Sunday, April 5, 2009


In Part 1 of this discussion of myofascial pain syndromes (MPS), we talked about symptoms caused by trigger points (TP). While this type of pain syndrome is aggravating for the sufferer and complex for a physician to treat, it is actually fairly straightforward in comparison to those without trigger points. The TP generated pain conditions are caused by lesions that are local and readily identifiable once the symptom pattern and history are considered. Myofascial pain in the absence of TPs is a different matter.

Some people regard this as a completely separate condition but that may be splitting hairs. The results of both are similar in that there is muscle pain, joint pain, tenderness, and inflammation. In fact, the American Medical Association’s (AMA) coding manual used by almost every physician, insurance company and workers’ compensation organization uses the same code number for myofascial pain syndrome, myofascitis, myositis, fibromyositis and fibromyalgia. For clarity, we will refer to this form as Fibromyalgia and the pain caused by trigger points as TP Syndrome.

While the AMA, the National Institutes of Health (NIH) and the World Health Organization (WHO) recognize the existence of Fibromyalgia, some physicians do not. Consequently, many patients spend years and visit a number of physicians looking for an accurate diagnosis. Patients become frustrated with treatments that do little or nothing to address their complaints; some even undergo surgeries that are, at best, unnecessary.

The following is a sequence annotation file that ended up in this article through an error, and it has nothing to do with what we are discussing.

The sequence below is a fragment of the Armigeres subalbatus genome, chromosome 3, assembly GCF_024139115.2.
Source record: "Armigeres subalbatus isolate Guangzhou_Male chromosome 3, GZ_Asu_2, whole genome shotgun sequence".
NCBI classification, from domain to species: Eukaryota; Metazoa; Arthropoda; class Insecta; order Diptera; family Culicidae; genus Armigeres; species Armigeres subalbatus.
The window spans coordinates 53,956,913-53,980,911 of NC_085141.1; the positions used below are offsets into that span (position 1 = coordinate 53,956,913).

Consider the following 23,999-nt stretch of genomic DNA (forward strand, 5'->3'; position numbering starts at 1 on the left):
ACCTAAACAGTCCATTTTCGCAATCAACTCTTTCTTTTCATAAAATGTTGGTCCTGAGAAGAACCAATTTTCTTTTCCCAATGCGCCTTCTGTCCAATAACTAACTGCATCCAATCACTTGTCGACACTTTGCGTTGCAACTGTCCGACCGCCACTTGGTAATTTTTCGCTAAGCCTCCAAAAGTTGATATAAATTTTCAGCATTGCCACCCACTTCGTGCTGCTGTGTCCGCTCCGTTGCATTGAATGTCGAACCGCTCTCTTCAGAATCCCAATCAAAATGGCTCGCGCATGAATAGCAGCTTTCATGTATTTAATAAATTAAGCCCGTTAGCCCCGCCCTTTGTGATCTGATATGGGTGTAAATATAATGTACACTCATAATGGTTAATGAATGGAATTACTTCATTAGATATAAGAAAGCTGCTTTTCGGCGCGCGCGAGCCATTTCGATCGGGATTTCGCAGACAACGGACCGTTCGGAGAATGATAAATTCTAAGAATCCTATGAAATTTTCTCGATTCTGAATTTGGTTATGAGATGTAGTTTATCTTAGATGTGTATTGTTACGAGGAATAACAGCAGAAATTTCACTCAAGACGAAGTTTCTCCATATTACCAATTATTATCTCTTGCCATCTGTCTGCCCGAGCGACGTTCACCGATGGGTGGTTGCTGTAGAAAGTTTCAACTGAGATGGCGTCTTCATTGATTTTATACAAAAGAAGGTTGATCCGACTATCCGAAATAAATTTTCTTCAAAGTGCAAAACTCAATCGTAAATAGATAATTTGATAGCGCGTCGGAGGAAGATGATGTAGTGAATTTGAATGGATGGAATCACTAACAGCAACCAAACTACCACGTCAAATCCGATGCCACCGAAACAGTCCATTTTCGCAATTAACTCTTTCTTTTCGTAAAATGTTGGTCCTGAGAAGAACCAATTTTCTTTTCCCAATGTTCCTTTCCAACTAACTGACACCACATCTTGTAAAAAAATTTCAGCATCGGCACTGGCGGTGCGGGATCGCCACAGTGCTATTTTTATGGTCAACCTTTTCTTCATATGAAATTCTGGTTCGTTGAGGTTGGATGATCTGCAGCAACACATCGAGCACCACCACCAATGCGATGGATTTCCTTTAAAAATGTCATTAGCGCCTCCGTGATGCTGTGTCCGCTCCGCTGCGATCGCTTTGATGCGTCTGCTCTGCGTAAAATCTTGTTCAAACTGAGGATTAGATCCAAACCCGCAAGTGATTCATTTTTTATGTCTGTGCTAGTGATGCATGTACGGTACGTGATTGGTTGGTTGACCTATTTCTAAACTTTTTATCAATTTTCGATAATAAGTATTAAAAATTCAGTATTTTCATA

There are clear differences, though, between Fibromyalgia and TP Syndromes. Fibromyalgia is more systemic than the localized TP Syndromes. Both cause and affect of Fibromyalgia are more widespread. Most recent research supports central nervous system (CNS) involvement. It is thought that the CNS is made overly sensitized to stimuli.

Defining the problem is necessary but is certainly not a solution. It is only a first step. What must follow are investigations into characteristics of the condition. Research has shown chemical, endocrine and hormonal differences between Fibromyalgia sufferers and the wider population. What findings differentiate the Fibromyalgia group from the “normal” population? What causes the changes in some patients? What can be done to alleviate the symptoms? What can be done to assist the patient in eliminating this painful and debilitating condition completely? These are complex questions I will attempt to address in the next part of our discussion.

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